The ENDOW initiative is Wyoming’s latest attempt to diversify its economy. For author Samuel Western shaping the state's future, requires an examination of how Wyoming imagines its past. Western will explore this idea and lead a discussion at the University of Wyoming on April 5.
Western is best known for his 2002 book, “Pushed Off the Mountain, Sold Down the River,” which explores the relationship between Wyoming’s myth and its economic history. Western said these ties create stories, or narratives that color the way Wyomingites see their way of life.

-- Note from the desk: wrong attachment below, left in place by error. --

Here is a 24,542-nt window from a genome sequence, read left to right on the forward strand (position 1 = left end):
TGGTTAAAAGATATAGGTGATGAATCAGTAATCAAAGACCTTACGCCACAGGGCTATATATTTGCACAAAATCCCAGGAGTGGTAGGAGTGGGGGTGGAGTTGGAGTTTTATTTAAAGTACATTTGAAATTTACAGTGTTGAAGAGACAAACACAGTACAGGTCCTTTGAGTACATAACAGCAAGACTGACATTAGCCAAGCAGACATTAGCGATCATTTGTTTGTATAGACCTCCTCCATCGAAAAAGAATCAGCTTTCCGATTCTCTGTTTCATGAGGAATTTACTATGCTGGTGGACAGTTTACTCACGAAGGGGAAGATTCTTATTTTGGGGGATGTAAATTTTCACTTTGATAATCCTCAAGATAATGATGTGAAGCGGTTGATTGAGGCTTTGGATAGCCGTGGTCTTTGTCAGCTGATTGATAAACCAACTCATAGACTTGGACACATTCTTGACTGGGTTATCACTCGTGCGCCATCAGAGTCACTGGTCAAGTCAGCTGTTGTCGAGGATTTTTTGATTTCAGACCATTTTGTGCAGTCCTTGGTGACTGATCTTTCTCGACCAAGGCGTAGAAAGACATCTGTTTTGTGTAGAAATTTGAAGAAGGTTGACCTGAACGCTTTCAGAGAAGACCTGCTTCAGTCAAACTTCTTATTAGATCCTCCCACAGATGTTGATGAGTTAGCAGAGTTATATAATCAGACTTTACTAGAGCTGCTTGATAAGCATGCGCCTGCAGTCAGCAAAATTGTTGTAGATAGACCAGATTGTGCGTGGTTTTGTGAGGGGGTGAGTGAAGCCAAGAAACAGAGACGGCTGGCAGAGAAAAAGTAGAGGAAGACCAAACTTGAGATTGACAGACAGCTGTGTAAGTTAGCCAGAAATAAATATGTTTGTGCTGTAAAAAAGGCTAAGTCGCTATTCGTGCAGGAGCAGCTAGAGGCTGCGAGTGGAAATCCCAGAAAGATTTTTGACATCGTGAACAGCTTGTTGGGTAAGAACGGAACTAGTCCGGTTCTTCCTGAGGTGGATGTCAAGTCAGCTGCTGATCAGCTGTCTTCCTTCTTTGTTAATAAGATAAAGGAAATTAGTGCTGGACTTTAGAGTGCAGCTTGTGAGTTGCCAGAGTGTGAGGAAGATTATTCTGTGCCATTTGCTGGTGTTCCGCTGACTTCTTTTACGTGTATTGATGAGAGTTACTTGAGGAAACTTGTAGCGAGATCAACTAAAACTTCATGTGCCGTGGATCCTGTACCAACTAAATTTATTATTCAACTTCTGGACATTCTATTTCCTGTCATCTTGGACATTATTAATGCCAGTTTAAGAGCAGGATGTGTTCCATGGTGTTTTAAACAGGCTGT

“They’re what people tell themselves, what they want to do, what our society should be. And we have a whole set of narratives in Wyoming, about interdependence, about self-sufficiency, about liberty,” said Western. “The question I’m asking is, ‘do those narratives need to be tweaked a bit? Are they relevant? How do they play a role in today’s society?’”
The event is April 5 at 7 p.m. at the Berry Biodiversity Conservation Center on UW’s campus and will feature two students from the College of Law as well as former Wyoming Supreme Court Justice Marilyn Kite. It’s hosted by the Haub School of Environment and Natural Resources.